Consider this-it is common practice that companies generate their Corporate Quality Policy first. Everything after that, the procedures, the work instructions, etc. fall in line under the main points delivered in that policy (5.3c “provides a framework for establishing and reviewing quality objectives”). If your organization’s quality policy only suggests improving your ‘standard of service’, then is the rest of your QMS to be left on its own as “good enough”? That question is just to make a point. I hope you see the point I’m making. Your registrar can be a valuable member of your team. You would be wise to consider what that particular team mate has to contribute.

Thank you very much for sending your good question to Ask The Experts.

Bud Salsbury, CQT, CQI

For more on this topic, please visit ASQ’s website.

ISO/TS 29001:2010 Standard in Oil and Gas Production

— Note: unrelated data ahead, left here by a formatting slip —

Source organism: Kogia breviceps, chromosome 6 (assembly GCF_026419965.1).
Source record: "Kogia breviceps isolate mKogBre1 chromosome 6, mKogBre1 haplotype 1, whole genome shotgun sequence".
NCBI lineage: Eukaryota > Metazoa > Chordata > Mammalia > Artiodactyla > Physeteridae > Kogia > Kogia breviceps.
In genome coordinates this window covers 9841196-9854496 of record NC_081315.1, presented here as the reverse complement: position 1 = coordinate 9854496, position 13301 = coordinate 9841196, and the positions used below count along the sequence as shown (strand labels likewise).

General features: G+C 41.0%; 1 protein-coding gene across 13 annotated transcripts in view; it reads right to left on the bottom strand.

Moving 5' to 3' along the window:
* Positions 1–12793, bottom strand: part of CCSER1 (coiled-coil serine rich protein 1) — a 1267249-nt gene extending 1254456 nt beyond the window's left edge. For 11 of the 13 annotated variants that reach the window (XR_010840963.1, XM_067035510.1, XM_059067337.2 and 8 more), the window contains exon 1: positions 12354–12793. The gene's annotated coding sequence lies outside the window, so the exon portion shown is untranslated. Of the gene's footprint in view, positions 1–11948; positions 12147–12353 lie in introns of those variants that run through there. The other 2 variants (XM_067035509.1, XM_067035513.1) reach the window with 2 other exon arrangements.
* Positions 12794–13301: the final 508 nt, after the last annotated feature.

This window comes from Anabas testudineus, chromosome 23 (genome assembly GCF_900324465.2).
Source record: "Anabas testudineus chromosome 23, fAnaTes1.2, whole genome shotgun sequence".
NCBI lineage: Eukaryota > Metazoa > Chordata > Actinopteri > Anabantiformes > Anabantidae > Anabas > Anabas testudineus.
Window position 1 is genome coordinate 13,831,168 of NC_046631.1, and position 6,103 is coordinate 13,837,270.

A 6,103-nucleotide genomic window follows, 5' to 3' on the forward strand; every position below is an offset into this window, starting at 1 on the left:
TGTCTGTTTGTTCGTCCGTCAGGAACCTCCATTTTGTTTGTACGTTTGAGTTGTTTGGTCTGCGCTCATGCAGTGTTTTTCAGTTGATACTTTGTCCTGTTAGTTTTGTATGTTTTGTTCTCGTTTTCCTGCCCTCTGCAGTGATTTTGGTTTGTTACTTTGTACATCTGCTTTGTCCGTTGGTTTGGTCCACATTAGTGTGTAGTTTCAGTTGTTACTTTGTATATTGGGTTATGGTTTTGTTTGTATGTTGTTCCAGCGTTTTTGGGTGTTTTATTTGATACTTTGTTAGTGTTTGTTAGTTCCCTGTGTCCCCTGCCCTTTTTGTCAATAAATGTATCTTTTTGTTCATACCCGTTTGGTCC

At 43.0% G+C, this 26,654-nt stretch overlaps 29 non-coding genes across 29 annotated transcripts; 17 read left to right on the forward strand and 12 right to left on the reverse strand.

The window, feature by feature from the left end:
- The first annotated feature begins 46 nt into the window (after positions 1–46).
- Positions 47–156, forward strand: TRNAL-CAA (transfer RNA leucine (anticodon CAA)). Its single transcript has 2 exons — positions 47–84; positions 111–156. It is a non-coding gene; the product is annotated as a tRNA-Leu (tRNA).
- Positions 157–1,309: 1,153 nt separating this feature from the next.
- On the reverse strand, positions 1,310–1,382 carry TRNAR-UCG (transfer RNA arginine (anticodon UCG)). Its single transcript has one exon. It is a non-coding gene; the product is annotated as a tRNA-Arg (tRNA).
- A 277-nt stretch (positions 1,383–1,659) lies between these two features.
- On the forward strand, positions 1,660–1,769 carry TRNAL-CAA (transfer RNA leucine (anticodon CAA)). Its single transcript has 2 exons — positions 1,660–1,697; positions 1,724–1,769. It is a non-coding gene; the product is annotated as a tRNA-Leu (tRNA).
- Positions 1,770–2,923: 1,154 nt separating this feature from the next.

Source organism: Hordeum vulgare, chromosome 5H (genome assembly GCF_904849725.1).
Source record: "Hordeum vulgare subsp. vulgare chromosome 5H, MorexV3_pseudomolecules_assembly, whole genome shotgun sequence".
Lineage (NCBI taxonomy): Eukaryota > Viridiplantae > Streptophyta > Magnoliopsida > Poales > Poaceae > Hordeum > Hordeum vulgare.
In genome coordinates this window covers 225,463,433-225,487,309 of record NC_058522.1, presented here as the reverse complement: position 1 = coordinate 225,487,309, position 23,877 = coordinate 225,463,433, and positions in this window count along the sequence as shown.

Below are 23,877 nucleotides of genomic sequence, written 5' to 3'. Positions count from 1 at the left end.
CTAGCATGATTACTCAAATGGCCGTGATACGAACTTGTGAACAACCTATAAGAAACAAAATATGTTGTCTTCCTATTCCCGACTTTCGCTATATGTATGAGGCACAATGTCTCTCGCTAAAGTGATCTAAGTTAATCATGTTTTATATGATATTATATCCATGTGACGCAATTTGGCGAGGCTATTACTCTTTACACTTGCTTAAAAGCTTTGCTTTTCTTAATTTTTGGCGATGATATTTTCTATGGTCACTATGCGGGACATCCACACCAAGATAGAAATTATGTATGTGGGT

Oil and gas industry, petroleum industry

We are an Oil & Gas production testing, frac flow back, and trucking company and while in the beginning stages of instituting ISO 9001:2008 standards, we ran across Oil & Gas industry specific standards ISO/TS 29001:2010 and we are curious as to whether or not we have to apply TS 29001:2010, ISO 9001:9008, and maybe some ISO standards for trucking to receive our ISO certification.

All of the TS should include ISO as the back bone with Industry specifics. The customers dictate which is required. For Auto Industry it is TS 16949 and for Aerospace AS9004. The technical specifications shall include ISO 9001 and the company is registered to the ISO with a TS. A little confusing but eliminates a vast set of international standards. The QMS is ISO 9001. I will always go on the side of using the industry specifics if that is the only industry that they work within as most TS requirements require the use of core tools. If you have these particular TS requirements I will review them but I very sure about this answer.